Microsoft’s has been struggling for several years to unhook their mobile strategy from their previous “Windows Mobile” initiative, and effectively reinvent their footprint in this space. This week, they took what I hope is just a first step down a new mobile path with the launch of Windows Phone 7.
Unlike Apple’s iPhone or most of the Android phones I’ve seen, Windows Phone 7 is not an “App Centric” device. It presents an interface built around ‘information tiles’ that provide a composite/mosaic view of the things that are going on around you. The following video offers a good overview of this design:
While I applaud Microsoft for actually trying to forge their own path in this space, I do have several concerns about the approach they have taken:
- Easy access to applications is an important aspect of mobile computing. In the mobile world, applications are replacing generalized search for many uses, and easy access to both productivity and entertainment tools is important to many people. In its current ‘first release’ version, Windows Phone 7 seems to provide a less direct way for people to access its applications – a real limitation in my opinion.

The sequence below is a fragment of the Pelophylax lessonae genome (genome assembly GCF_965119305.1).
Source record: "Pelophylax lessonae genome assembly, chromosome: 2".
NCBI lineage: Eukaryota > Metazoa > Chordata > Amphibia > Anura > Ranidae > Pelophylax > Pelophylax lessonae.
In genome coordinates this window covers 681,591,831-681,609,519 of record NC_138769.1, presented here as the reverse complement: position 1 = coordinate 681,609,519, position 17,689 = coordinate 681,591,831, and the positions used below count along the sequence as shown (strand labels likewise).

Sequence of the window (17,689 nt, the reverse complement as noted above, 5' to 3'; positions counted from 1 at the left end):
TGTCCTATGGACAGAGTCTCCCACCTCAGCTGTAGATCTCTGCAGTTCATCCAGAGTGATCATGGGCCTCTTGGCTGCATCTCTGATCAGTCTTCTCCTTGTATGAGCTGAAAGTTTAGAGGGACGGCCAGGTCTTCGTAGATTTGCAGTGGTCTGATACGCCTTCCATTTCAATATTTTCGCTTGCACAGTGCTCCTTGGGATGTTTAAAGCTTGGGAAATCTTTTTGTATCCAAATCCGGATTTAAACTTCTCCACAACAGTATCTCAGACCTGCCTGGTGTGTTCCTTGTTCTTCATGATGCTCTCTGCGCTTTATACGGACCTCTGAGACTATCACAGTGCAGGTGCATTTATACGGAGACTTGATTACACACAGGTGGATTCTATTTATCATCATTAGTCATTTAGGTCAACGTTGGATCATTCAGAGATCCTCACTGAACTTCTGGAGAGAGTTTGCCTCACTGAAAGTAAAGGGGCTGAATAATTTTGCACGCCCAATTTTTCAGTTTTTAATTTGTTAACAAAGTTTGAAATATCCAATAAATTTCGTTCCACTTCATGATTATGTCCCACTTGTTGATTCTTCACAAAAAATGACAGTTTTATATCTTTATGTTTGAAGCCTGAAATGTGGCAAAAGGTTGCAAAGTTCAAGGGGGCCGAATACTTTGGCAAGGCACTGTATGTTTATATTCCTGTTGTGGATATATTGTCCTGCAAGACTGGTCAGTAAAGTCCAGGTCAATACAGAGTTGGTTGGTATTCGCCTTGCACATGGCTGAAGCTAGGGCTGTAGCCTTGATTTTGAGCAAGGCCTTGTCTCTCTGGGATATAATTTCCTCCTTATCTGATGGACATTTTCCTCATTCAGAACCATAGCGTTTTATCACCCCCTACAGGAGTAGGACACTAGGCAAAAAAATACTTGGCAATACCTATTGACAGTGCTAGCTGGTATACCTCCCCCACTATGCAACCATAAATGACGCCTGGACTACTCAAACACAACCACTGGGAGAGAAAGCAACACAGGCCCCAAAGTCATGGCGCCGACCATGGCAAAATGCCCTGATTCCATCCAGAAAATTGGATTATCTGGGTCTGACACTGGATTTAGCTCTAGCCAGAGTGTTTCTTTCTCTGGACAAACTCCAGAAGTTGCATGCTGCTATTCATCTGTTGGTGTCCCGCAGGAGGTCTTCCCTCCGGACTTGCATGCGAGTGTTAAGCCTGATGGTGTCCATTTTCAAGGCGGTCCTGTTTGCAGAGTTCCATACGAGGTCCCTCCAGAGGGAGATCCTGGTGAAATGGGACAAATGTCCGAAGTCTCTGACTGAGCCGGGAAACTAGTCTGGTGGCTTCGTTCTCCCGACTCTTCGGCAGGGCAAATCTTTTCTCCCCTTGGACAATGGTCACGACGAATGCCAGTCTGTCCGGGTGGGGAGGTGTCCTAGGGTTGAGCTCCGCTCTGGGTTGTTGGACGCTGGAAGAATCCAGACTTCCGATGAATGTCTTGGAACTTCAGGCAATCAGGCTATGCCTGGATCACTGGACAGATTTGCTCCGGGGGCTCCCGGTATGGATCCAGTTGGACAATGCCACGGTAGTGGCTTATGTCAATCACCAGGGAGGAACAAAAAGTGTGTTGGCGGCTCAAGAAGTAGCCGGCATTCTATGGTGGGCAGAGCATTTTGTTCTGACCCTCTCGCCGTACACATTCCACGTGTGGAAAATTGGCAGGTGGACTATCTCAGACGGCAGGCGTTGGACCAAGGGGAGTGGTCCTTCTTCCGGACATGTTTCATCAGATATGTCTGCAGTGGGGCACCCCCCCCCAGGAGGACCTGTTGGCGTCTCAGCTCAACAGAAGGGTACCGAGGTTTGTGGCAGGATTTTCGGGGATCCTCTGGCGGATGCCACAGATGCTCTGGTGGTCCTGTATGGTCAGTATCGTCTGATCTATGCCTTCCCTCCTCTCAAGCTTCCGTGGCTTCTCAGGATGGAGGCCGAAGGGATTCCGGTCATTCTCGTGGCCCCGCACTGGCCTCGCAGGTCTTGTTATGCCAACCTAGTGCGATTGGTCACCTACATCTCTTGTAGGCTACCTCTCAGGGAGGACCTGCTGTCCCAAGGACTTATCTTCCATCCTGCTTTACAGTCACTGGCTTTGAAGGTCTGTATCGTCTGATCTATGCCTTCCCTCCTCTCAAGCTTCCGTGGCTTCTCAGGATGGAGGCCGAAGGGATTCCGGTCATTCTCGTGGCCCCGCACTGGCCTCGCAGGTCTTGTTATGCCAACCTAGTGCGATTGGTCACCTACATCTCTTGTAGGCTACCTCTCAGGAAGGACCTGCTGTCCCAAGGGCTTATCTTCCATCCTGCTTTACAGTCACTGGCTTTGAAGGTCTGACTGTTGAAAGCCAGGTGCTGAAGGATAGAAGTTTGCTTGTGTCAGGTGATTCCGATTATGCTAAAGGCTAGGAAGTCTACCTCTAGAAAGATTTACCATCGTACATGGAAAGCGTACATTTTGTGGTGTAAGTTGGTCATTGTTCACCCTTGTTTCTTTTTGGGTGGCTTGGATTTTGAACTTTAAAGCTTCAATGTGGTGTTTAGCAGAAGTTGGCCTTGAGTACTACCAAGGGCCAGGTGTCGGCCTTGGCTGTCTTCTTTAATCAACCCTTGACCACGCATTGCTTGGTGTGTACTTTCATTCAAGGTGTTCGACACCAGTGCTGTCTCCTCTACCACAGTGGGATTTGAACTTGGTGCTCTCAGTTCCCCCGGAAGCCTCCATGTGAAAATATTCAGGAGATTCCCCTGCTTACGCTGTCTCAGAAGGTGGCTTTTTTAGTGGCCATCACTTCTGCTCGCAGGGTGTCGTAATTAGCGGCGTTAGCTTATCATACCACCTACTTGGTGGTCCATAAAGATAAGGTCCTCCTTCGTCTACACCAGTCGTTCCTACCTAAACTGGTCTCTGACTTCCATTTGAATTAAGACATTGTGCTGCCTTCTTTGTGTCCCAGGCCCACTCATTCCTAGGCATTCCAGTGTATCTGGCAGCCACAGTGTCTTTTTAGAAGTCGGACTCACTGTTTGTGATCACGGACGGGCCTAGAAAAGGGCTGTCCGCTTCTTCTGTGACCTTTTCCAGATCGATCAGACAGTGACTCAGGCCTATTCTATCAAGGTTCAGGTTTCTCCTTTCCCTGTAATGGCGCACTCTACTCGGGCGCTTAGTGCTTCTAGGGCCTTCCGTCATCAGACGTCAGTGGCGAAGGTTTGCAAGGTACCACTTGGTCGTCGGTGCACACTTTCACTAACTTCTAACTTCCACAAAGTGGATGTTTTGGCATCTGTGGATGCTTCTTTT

- Having used the iPad since it first came on the market, I can attest to the importance of the tablet form factor to mobile productivity. While I have no doubt that Microsoft understands this as well as anybody, I am not sure they are willing to abandon their Windows based focused in going after this market. I have yet to hear any mention of a “Windows Slate 7″ version of this platform in the works, which concerns me. The mobile and full size computing experiences are fundamentally distinct, and Microsoft’s entire mobile strategy should be built around a single mobile-centric OS platform – not a stripped down Windows hybrid. We’ll need to see where Microsoft and it’s hardware partners go with this.
- As Apple has shown, success in mobile requires not just great software and hardware, but the evolution of an entire ecosystem to support it. This is not something Microsoft can simply farm out to their hardware partners. They need to own it and focus on it. Unfortunately, this is not an area that Microsoft hasn’t been strong in historically, and I haven’t gotten a clear picture of their plan for developing this.
I am looking forward to seeing how Microsoft evolves this platform. There are clearly some well thought out aspects to Windows Phone 7 that are not (yet) available on competing platforms, and also some parts that seem to have received a lot less attention. That said, you really can’t judge what the ultimate impact of Phone 7 may be based on what we are seeing now. What will matter is how quickly Microsoft evolves the platform over the next year, and the strength of the ecosystem they are able to build around it.
For Microsoft’s long term prospects, this is far more important than the release of Windows 7. The success or failure of the Windows Phone 7 platform will define the impact Microsoft gets to have on the next major generation of personal computing.